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Scientists Briefly Reverse Brain-Cell Aging

Rhesus monkeys like those used in a University of Utah study of age-related decline in brain-cell function include 4-year-old Ding-Ding (A), 7-year-old Miki (B), 14-year-old Yi-Yi [C] and 26-year-old Grandpa Solomon (D). Other monkeys were used in the study. Those pictured live in China.

May 1, 2003 — New research suggests that by boosting levels of a brain chemical to squelch excess transmission of nerve signals, doctors someday may be able to help elderly people by reversing brain-cell aging that can cause declines in vision, hearing, memory and other cognitive and motor skills.

In a study of monkeys in the May 2 issue of the journal Science, scientists from the University of Utah and from China report they were able to reverse age-related deterioration of nerve cells in the brain’s visual cortex for several minutes when the researchers administered a neurotransmitter named GABA or a similar chemical named muscimol.

“The ramifications of this are to correct brain degradation in the elderly. That is significant to every human being,” says Audie Leventhal, chief author of the study and a professor of neurobiology and anatomy at the University of Utah School of Medicine.

Tranquilizers known as benzodiazepines – a group that includes brands such as Valium, Xanax, Librium and Ativan – increase GABA levels in the brain. So the findings raise the question of whether sedatives or perhaps other medications might help counter brain-related declines in vision in elderly people.

Because brain levels of GABA also plays a role in several “higher” brain functions – such as interpreting what we see and hear, memory formation and the control of movement – future research also should investigate whether tranquilizers or other GABA-enhancing medicines might help reverse a variety of declining abilities caused by brain deterioration in the elderly, Leventhal says.

“I want to get people [pharmaceutical company researchers] interested in the possibility that some of these drugs administered in relatively low doses may improve cognitive functions in old people without having significant side effects,” says Leventhal.

That hypothesis may seem surprising because “it’s counterintuitive that you’re going to make grandpa move faster and see better by slowing down his brain,” Leventhal says, adding that for now “it is premature to run out and take benzodiazepines” based on the theory.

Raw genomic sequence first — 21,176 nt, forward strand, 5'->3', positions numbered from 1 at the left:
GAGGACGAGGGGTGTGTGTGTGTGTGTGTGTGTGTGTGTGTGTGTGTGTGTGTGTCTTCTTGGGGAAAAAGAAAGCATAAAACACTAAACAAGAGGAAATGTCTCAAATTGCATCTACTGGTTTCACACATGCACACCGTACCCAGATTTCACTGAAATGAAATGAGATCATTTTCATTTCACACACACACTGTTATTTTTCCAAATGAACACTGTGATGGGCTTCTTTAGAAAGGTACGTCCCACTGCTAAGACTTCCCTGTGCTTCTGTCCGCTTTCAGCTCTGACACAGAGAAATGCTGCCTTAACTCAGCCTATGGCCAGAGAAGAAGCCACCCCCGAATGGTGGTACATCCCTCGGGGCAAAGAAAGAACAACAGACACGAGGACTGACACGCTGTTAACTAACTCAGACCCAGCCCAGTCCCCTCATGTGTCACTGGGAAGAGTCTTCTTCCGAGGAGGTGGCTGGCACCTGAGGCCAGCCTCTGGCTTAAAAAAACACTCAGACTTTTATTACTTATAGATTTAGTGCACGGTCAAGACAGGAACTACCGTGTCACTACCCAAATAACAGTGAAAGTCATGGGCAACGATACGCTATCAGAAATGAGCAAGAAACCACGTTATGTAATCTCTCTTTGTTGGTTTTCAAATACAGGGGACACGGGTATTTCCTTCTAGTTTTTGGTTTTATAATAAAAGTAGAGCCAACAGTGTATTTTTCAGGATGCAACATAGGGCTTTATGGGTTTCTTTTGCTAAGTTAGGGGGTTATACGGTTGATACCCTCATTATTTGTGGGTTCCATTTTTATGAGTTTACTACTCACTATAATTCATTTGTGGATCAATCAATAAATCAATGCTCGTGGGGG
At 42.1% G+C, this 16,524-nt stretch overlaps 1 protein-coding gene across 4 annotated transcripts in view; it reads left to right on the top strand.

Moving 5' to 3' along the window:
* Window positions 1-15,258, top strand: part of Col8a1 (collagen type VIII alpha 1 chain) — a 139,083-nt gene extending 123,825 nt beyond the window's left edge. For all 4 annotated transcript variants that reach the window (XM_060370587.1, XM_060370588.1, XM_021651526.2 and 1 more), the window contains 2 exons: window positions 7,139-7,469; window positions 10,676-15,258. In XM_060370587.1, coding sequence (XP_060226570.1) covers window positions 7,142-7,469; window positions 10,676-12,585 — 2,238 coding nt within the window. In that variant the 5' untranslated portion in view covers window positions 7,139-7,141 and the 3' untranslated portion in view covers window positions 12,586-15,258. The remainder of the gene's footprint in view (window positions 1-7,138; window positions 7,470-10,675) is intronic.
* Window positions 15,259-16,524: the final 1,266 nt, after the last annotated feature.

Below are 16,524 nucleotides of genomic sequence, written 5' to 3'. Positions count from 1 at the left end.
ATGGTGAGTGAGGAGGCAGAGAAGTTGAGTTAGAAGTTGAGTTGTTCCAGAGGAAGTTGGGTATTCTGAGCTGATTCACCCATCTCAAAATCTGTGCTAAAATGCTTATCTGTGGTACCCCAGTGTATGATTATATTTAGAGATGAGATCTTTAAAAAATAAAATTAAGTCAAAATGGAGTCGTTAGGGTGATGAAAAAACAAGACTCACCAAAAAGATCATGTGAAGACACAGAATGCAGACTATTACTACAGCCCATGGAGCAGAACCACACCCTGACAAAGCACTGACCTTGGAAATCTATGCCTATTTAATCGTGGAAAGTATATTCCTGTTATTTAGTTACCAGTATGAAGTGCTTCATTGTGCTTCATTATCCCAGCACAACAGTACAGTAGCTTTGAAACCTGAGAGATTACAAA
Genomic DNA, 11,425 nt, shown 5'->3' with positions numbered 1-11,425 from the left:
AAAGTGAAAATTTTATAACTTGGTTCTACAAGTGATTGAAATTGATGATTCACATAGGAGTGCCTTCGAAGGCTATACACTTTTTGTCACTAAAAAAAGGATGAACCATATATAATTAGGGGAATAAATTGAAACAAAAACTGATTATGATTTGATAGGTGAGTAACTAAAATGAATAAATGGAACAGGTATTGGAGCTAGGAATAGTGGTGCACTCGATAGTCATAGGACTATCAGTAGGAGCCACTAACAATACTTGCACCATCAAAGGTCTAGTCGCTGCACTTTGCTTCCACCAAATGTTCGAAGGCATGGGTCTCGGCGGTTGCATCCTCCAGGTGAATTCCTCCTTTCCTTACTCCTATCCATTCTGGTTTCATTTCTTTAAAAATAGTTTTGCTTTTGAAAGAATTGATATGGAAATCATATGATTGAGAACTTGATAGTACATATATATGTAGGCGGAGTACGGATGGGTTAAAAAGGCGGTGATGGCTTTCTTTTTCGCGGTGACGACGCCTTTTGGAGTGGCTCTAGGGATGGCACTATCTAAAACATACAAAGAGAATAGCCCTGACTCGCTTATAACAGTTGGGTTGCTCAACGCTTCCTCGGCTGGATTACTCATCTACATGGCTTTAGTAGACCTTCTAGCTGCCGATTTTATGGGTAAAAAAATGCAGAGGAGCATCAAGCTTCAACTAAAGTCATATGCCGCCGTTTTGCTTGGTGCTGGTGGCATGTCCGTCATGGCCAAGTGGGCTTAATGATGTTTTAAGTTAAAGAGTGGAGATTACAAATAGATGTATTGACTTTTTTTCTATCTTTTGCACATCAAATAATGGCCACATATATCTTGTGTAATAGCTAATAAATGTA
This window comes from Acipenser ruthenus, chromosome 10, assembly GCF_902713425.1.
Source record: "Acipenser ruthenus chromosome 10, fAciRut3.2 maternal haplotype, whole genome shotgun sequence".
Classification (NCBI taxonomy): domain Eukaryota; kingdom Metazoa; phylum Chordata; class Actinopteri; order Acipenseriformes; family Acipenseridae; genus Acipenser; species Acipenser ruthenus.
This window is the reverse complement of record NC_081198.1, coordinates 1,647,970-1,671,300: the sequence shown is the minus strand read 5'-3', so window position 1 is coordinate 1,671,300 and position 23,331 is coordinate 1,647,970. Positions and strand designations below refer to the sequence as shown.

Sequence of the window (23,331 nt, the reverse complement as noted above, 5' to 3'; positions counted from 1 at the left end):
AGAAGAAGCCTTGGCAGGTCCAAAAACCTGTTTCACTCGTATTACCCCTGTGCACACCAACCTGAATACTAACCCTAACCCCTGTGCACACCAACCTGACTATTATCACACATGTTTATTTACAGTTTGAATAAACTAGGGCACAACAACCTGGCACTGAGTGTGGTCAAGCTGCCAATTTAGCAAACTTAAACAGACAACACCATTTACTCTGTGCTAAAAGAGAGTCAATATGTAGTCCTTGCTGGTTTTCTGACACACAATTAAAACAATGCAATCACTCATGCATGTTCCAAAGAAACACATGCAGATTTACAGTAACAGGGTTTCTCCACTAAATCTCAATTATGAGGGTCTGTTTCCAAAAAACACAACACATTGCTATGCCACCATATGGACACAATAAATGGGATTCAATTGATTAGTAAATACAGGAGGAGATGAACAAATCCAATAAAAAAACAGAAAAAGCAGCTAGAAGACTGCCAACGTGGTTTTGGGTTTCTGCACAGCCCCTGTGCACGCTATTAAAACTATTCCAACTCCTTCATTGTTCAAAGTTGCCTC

Nevertheless, he believes GABA-like drugs will be more likely to reverse cognitive declines like memory loss than to reverse visual declines, because most vision problems in the elderly result from eyes diseases rather than from aging of cells in the brain’s visual cortex.

The University of Utah and Leventhal are seeking a patent on the use of GABA and GABA-like drugs to improve brain function in the elderly.

Leventhal conducted the study with Yongchang Wang, a research assistant professor of neurobiology and anatomy at the University of Utah; Mingliang Pu, a former research associate at Utah; Yifeng Zhou, a neurobiologist who was trained in Leventhal’s lab and now works at the University of Science and Technology of China in Hefei; and Yuanye Ma, a neurobiologist at the Kunming Institute of Zoology in Kunming, China. Leventhal is an honorary professor of biology at the University of Science and Technology of China.


Aging in humans is known to reduce visual acuity, depth perception and the abilities to distinguish colors, contrasts and shapes.

The new study builds upon research Leventhal published in 2000 in the journal Nature Neuroscience. That study found that when vision declines in elderly monkeys, it is not necessarily because of diseases of the eyes or optic nerves, but because of age-related degeneration in nerve cells within the brain’s visual cortex.

In that study, Leventhal measured electrical activity of individual nerve cells in the brain as young and old monkeys watched a computer screen that alternately displayed vertical bars, horizontal bars and angled bars that moved at different speeds and directions.